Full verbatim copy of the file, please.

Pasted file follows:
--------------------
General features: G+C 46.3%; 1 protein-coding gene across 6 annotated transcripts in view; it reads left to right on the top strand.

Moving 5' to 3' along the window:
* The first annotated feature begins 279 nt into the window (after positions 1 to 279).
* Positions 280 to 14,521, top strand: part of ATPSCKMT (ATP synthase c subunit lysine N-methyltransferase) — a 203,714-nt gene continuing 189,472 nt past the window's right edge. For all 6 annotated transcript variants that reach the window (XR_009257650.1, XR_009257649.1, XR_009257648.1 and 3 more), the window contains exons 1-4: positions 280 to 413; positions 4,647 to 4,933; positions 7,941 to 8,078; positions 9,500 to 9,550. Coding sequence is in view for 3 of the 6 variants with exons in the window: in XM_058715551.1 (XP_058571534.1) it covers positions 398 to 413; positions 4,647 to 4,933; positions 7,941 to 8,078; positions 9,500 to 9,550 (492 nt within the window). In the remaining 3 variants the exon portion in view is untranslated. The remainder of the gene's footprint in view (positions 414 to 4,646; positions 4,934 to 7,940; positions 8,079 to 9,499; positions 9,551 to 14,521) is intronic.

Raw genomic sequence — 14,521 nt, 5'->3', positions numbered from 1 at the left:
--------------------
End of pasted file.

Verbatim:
General features: G+C 46.3%; 1 protein-coding gene across 6 annotated transcripts in view; it reads left to right on the top strand.

Moving 5' to 3' along the window:
* The first annotated feature begins 279 nt into the window (after positions 1 to 279).
* Positions 280 to 14,521, top strand: part of ATPSCKMT (ATP synthase c subunit lysine N-methyltransferase) — a 203,714-nt gene continuing 189,472 nt past the window's right edge. For all 6 annotated transcript variants that reach the window (XR_009257650.1, XR_009257649.1, XR_009257648.1 and 3 more), the window contains exons 1-4: positions 280 to 413; positions 4,647 to 4,933; positions 7,941 to 8,078; positions 9,500 to 9,550. Coding sequence is in view for 3 of the 6 variants with exons in the window: in XM_058715551.1 (XP_058571534.1) it covers positions 398 to 413; positions 4,647 to 4,933; positions 7,941 to 8,078; positions 9,500 to 9,550 (492 nt within the window). In the remaining 3 variants the exon portion in view is untranslated. The remainder of the gene's footprint in view (positions 414 to 4,646; positions 4,934 to 7,940; positions 8,079 to 9,499; positions 9,551 to 14,521) is intronic.

Raw genomic sequence — 14,521 nt, 5'->3', positions numbered from 1 at the left: